I am writing a story where a freak magical accident causes a fully-formed landmass to pop into existence like it was there all along.
For the purposes of this question, let's assume:
- the continent isn't very large, a bit smaller than Australia
- the continent appears shortly southwest of Cape of Good Hope, obstructing the Benguela Current (image)
- the continent magically replaces the water instead of displacing it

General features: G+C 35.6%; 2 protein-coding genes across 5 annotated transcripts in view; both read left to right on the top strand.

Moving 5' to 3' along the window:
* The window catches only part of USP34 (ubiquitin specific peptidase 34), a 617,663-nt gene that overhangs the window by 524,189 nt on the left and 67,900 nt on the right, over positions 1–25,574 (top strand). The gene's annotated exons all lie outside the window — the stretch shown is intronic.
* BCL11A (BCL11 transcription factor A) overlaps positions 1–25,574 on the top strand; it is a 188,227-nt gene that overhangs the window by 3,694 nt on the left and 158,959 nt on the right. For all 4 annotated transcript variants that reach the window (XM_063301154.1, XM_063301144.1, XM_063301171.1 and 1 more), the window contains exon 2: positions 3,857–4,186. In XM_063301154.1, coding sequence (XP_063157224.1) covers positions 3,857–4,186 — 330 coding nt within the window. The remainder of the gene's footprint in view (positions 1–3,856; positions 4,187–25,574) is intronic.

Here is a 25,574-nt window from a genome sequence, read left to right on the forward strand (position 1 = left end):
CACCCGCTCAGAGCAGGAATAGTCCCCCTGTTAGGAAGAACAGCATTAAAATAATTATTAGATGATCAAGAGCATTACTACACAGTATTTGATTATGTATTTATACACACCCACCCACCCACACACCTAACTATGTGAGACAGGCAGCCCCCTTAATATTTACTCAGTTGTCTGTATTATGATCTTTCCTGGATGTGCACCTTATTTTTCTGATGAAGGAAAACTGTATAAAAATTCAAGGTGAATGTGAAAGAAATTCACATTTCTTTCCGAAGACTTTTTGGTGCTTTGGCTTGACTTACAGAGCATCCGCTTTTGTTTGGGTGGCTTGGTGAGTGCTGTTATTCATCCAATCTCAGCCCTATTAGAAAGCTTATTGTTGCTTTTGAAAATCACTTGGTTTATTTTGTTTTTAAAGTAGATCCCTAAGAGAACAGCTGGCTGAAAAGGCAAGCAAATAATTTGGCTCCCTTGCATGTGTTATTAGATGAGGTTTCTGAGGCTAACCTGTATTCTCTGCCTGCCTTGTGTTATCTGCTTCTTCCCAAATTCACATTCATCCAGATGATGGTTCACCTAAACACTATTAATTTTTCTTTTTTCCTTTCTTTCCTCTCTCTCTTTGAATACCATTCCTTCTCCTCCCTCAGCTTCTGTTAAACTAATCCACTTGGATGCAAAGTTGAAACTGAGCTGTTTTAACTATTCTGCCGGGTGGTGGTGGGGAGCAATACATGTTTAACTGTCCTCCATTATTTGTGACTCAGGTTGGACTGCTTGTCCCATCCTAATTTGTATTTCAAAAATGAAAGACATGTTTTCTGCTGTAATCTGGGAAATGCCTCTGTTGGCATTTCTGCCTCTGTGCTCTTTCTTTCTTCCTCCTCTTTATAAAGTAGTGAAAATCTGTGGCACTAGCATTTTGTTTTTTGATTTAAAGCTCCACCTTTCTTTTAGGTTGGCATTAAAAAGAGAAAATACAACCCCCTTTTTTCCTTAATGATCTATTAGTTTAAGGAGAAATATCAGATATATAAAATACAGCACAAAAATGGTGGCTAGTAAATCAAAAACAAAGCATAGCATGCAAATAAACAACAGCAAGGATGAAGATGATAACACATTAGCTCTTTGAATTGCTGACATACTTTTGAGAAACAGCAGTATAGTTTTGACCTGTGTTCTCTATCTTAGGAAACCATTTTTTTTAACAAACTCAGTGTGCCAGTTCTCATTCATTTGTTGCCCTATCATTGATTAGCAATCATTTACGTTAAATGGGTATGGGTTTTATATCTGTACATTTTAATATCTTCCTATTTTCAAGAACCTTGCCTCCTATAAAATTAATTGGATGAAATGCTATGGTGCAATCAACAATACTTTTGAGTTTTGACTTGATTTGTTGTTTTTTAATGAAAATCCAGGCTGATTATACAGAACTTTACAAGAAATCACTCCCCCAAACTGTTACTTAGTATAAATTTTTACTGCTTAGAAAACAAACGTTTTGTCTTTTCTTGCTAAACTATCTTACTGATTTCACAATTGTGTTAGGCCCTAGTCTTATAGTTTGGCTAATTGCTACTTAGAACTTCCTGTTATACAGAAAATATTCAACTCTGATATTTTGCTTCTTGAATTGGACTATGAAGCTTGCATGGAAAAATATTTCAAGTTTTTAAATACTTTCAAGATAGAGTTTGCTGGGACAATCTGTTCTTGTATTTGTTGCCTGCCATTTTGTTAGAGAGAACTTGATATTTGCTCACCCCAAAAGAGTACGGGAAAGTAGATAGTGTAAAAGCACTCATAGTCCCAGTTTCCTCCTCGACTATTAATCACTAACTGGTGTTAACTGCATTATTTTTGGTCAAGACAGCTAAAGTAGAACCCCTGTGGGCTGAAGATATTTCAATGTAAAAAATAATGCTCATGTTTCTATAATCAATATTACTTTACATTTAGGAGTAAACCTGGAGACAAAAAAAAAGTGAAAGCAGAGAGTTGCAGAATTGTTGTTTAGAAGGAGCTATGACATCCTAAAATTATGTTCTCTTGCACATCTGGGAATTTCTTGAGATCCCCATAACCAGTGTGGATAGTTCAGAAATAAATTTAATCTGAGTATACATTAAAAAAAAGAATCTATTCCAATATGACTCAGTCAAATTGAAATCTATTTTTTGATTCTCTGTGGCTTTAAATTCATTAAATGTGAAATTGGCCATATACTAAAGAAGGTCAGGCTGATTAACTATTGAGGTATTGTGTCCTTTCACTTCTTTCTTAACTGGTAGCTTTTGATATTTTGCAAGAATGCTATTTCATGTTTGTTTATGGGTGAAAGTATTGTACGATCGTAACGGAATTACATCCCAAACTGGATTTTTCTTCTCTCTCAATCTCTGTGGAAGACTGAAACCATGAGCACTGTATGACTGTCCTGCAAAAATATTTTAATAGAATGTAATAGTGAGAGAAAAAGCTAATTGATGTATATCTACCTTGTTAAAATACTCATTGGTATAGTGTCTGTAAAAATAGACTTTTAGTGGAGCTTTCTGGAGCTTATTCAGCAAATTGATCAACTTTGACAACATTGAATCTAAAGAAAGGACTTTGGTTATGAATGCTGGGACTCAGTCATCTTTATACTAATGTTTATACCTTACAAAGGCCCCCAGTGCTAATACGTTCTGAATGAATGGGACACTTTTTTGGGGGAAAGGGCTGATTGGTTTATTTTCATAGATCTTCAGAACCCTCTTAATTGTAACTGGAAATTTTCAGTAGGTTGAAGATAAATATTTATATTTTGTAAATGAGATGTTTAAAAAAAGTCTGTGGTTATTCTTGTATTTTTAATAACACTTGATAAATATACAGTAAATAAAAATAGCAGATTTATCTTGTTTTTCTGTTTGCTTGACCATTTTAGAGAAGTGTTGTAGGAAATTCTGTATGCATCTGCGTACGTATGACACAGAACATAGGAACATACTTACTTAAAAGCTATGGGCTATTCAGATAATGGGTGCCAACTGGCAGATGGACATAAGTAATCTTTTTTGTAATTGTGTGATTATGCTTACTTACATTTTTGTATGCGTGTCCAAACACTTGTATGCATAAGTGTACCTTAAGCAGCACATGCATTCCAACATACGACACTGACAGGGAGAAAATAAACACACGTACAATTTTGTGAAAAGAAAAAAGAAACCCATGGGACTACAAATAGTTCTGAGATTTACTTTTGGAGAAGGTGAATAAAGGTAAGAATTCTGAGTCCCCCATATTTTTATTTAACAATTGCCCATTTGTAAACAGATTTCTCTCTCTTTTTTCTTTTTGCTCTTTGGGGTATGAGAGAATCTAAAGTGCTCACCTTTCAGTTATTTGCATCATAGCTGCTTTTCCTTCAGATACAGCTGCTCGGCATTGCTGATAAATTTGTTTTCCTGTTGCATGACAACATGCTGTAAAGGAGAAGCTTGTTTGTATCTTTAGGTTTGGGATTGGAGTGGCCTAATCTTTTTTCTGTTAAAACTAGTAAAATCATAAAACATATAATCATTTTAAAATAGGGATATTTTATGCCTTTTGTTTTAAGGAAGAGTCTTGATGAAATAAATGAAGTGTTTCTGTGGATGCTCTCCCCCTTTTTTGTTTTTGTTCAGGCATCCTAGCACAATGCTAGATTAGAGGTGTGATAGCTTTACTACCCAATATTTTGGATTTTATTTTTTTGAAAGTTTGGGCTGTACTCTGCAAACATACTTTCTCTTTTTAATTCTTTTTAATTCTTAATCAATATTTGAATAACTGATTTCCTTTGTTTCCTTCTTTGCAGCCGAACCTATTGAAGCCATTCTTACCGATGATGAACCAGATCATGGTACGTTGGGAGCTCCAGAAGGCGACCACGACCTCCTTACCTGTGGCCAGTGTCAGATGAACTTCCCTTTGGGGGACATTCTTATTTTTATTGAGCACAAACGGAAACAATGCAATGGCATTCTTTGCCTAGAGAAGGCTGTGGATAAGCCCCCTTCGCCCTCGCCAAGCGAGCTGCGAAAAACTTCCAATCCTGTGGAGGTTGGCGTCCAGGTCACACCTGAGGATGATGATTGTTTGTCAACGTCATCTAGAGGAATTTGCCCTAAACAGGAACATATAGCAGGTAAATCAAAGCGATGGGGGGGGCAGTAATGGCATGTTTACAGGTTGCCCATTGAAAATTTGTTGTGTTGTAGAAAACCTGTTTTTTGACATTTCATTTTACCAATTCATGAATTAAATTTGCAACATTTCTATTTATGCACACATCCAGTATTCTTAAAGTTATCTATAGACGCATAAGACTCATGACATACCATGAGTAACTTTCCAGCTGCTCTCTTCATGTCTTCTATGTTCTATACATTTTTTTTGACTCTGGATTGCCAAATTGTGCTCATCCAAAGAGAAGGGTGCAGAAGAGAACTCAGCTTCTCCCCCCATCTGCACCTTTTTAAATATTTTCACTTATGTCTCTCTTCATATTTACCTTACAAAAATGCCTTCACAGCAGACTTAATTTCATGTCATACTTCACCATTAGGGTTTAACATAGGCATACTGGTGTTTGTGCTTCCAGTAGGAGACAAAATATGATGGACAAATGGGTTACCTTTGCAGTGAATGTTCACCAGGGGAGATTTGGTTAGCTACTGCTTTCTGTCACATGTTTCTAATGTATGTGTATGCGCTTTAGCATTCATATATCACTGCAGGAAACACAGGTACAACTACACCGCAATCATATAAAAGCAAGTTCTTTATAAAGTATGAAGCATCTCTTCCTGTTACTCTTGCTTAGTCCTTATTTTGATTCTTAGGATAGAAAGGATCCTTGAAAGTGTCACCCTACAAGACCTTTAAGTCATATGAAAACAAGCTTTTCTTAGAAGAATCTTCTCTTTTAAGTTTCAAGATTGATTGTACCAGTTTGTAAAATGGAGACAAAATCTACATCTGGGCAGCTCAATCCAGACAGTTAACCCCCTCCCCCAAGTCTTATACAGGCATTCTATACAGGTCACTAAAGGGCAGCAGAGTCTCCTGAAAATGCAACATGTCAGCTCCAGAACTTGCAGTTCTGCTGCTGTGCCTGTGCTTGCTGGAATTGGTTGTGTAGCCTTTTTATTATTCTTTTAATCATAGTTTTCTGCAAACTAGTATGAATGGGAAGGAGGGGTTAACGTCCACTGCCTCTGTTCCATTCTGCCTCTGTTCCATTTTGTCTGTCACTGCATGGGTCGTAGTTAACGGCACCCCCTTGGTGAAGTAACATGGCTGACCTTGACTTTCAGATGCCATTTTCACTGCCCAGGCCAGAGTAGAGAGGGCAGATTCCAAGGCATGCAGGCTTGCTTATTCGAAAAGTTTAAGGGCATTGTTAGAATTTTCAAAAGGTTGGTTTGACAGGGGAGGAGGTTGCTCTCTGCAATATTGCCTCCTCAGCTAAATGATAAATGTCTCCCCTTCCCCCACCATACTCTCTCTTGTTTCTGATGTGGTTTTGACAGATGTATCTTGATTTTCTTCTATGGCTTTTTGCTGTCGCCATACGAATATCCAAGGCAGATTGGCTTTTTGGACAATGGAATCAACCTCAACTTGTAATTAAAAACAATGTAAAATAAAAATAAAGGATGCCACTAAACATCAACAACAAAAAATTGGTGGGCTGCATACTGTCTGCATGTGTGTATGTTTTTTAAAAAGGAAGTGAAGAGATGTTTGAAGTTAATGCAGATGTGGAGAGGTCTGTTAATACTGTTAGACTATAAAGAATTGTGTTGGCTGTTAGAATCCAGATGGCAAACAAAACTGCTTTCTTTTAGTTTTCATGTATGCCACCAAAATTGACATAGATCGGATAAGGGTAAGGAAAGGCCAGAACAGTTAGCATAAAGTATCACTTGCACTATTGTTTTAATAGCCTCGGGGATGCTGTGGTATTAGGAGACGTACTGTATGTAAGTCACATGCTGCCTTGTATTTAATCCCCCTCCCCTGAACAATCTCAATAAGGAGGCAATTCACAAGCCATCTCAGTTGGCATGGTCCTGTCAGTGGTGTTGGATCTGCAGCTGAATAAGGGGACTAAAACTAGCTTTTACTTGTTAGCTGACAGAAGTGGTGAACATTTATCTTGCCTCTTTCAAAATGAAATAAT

- the continent has a mature ecosystem, with a east-west mountain range that would obstruct natural winds
- the continent has an atmosphere & humidity level that matches its ecosystem
- this happens in a climate that is prior to the Industrial Revolution (no greenhouse gases or ozone damage)
- effects related to the crust & fault lines shall be handwaved
What would happen to local and global climates as the currents readjusted to the new landmass? Would there be unusual winds or storms forming; would the diverted water cause any flooding or tsunamis?